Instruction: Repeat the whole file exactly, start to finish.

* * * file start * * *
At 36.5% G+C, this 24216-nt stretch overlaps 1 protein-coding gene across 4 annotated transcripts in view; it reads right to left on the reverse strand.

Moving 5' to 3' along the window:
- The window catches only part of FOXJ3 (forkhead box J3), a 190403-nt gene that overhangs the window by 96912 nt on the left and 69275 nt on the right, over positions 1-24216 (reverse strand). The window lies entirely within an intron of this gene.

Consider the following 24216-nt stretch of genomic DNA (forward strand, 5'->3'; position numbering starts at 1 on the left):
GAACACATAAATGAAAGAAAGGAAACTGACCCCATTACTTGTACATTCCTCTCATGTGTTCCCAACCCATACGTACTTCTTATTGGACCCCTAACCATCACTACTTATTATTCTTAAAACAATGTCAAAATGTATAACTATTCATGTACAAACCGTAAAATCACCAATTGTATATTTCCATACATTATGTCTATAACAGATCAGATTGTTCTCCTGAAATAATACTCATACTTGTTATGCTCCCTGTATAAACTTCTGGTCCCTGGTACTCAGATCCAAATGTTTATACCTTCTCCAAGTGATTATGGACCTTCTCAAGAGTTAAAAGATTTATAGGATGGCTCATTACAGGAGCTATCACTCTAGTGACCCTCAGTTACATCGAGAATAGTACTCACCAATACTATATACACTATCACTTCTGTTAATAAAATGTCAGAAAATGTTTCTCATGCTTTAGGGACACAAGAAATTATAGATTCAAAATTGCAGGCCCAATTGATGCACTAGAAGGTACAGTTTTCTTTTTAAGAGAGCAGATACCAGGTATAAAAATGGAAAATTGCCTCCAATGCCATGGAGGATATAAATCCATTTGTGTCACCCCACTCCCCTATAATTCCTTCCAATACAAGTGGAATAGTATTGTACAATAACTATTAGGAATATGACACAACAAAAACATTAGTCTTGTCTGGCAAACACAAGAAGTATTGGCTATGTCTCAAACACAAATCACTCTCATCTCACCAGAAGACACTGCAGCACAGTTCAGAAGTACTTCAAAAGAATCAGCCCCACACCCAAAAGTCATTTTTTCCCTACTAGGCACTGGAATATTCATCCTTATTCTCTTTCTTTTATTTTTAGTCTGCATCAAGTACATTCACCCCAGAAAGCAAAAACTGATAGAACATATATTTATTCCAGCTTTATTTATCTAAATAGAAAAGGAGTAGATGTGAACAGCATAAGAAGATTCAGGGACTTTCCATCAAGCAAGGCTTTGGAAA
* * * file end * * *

At 36.5% G+C, this 24216-nt stretch overlaps 1 protein-coding gene across 4 annotated transcripts in view; it reads right to left on the reverse strand.

Moving 5' to 3' along the window:
- The window catches only part of FOXJ3 (forkhead box J3), a 190403-nt gene that overhangs the window by 96912 nt on the left and 69275 nt on the right, over positions 1-24216 (reverse strand). The window lies entirely within an intron of this gene.

Consider the following 24216-nt stretch of genomic DNA (forward strand, 5'->3'; position numbering starts at 1 on the left):
GAACACATAAATGAAAGAAAGGAAACTGACCCCATTACTTGTACATTCCTCTCATGTGTTCCCAACCCATACGTACTTCTTATTGGACCCCTAACCATCACTACTTATTATTCTTAAAACAATGTCAAAATGTATAACTATTCATGTACAAACCGTAAAATCACCAATTGTATATTTCCATACATTATGTCTATAACAGATCAGATTGTTCTCCTGAAATAATACTCATACTTGTTATGCTCCCTGTATAAACTTCTGGTCCCTGGTACTCAGATCCAAATGTTTATACCTTCTCCAAGTGATTATGGACCTTCTCAAGAGTTAAAAGATTTATAGGATGGCTCATTACAGGAGCTATCACTCTAGTGACCCTCAGTTACATCGAGAATAGTACTCACCAATACTATATACACTATCACTTCTGTTAATAAAATGTCAGAAAATGTTTCTCATGCTTTAGGGACACAAGAAATTATAGATTCAAAATTGCAGGCCCAATTGATGCACTAGAAGGTACAGTTTTCTTTTTAAGAGAGCAGATACCAGGTATAAAAATGGAAAATTGCCTCCAATGCCATGGAGGATATAAATCCATTTGTGTCACCCCACTCCCCTATAATTCCTTCCAATACAAGTGGAATAGTATTGTACAATAACTATTAGGAATATGACACAACAAAAACATTAGTCTTGTCTGGCAAACACAAGAAGTATTGGCTATGTCTCAAACACAAATCACTCTCATCTCACCAGAAGACACTGCAGCACAGTTCAGAAGTACTTCAAAAGAATCAGCCCCACACCCAAAAGTCATTTTTTCCCTACTAGGCACTGGAATATTCATCCTTATTCTCTTTCTTTTATTTTTAGTCTGCATCAAGTACATTCACCCCAGAAAGCAAAAACTGATAGAACATATATTTATTCCAGCTTTATTTATCTAAATAGAAAAGGAGTAGATGTGAACAGCATAAGAAGATTCAGGGACTTTCCATCAAGCAAGGCTTTGGAAA